It’s no surprise that ISE has become the world’s largest show for smart home technology, AV and integrated systems. Located in the wonderful city of Amsterdam and taking place the beginning of each year, this ever-expanding show packs out the RAI exhibition hall and provides the perfect place for the smart home community to get together, share ideas and generally gain an idea of what new technology will be available for the year ahead.
ISE tends to be an annual pilgrimage for our R&D team in their efforts to find interesting new ideas for integrating into our smart home projects – and this year was no exception. We’ve highlighted some of the home technology innovation that excited us this year, some of which might soon find its way into our own projects in the near future.
Lutron has long been the benchmark for intelligent lighting and always tend to have something new to shout about at ISE. One of its main focuses this year was ‘two-channel lighting’ (essentially, controlling both brightness and colour temperature separately yet simultaneously). This would allow room colour and illumination to be ‘tuned’ depending on what activities are taking place: cooler hues for when you need to focus on something, or warmer tones for hosting guests or late night relaxation.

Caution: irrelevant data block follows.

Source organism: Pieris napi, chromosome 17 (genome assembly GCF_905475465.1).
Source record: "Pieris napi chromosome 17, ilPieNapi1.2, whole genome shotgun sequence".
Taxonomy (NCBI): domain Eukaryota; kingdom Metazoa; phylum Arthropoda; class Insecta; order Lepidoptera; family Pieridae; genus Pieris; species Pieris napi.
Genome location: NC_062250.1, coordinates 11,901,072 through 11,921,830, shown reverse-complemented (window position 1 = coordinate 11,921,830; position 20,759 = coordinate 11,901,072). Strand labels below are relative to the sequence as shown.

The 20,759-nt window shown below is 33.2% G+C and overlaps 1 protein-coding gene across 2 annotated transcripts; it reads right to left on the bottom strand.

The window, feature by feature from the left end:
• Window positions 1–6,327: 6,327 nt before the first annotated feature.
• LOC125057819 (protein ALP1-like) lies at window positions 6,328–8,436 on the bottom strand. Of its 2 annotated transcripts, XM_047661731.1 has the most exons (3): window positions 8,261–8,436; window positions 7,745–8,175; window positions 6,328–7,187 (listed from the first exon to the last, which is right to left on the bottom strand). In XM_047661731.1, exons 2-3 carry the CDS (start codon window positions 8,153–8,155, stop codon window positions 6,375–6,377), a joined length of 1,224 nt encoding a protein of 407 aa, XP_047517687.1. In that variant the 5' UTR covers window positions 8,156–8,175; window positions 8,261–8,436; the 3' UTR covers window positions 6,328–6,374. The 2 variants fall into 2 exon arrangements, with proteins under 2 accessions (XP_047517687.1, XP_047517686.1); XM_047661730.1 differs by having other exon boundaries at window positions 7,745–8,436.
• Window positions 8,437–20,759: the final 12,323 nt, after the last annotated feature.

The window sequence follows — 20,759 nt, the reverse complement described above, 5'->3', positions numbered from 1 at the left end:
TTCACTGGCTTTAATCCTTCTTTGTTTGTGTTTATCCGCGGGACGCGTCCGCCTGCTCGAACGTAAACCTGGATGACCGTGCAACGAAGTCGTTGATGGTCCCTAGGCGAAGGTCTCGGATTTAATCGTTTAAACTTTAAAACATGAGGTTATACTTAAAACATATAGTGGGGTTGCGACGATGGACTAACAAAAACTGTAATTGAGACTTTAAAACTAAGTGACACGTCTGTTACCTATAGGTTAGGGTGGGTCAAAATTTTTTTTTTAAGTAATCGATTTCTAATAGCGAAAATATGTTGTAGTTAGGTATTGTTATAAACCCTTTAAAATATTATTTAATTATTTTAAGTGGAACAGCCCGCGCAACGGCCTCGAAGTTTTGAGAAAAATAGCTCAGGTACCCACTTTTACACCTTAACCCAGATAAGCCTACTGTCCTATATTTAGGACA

This new concept fits in neatly with the idea of residential ‘biodynamic lighting’ (which we explore in detail in an earlier article), which is where an intelligent lighting system replicates the natural colour shift from blue to red that takes place naturally as the sun moves through the sky (and to which humans are innately attuned as part of our evolution). The approach Lutron is taking – letting the user change both the colour and illumination intensity simultaneously – should help to enable the creation of much more realistic lighting scenes in the home.
Beyond this, Lutron was giving exclusive ‘top secret’ demonstrations of a couple of exciting new technologies that will soon be on the way. While we’re unable to say more at this point due to non-disclosure obligations, we’re interested to see what effect they’ll have on the smart home once they hit the market.